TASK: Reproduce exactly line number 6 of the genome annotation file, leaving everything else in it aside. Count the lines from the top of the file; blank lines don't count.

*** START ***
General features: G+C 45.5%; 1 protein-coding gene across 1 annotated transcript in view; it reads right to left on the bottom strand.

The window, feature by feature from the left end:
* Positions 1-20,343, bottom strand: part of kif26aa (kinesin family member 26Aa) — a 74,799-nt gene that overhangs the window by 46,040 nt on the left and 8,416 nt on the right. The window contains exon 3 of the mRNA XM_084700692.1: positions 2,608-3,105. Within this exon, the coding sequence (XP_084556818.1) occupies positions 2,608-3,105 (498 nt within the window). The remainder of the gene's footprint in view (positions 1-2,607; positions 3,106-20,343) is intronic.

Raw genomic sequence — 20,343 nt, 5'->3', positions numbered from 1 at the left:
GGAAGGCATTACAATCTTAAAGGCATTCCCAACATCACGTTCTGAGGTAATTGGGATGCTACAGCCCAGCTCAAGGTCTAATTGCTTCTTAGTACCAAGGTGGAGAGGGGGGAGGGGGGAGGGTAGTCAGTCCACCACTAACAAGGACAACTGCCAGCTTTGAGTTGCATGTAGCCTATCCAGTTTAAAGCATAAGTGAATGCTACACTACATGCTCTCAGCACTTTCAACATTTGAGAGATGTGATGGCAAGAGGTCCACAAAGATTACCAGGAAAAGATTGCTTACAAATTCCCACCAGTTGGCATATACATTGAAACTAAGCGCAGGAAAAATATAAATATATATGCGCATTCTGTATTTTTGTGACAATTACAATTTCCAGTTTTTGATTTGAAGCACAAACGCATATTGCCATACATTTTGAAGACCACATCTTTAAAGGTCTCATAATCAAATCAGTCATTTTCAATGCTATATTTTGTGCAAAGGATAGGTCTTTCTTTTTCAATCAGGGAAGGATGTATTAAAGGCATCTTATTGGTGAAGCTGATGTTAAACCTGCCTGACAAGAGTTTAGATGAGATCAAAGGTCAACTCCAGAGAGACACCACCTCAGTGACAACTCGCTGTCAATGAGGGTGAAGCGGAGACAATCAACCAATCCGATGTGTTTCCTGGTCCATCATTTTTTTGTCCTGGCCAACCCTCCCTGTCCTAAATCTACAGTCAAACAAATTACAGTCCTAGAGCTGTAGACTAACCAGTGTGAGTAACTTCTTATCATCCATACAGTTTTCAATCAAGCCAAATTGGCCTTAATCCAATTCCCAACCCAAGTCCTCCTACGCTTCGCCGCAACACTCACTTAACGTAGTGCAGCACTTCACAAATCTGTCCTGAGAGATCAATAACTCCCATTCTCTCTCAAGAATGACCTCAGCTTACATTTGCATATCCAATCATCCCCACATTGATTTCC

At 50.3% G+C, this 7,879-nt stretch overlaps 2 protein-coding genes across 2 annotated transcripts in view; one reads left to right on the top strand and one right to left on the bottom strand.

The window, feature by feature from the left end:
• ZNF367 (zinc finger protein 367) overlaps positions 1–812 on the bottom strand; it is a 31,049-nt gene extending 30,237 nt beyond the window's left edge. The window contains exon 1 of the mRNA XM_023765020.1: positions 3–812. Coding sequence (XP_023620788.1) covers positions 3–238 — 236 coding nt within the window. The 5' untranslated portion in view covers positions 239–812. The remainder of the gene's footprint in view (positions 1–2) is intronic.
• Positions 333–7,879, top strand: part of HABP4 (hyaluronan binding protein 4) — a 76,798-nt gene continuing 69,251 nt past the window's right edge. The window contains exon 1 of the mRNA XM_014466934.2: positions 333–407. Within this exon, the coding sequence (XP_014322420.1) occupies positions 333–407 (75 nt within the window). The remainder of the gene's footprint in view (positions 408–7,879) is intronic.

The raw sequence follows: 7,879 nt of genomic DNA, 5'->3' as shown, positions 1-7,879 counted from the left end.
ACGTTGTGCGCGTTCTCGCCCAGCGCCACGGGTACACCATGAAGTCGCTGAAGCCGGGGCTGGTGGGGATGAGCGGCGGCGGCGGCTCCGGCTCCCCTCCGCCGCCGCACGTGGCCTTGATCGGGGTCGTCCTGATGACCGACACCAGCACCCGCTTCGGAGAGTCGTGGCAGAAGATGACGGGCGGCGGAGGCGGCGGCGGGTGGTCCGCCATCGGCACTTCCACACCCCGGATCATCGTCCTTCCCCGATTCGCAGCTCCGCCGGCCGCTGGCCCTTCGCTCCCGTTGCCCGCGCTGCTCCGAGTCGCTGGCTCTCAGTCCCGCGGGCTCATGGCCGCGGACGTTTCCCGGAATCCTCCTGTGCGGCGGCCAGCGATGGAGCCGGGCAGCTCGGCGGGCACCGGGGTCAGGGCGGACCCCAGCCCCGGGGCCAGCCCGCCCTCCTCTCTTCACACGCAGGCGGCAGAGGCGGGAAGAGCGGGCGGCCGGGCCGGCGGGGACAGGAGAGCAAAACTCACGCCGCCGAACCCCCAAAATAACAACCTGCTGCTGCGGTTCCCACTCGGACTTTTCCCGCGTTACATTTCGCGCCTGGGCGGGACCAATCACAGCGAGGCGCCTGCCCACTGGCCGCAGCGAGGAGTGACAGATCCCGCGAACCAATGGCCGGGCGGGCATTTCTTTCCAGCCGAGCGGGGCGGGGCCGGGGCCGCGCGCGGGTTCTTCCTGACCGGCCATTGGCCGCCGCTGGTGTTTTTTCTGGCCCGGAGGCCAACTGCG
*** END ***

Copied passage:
At 50.3% G+C, this 7,879-nt stretch overlaps 2 protein-coding genes across 2 annotated transcripts in view; one reads left to right on the top strand and one right to left on the bottom strand.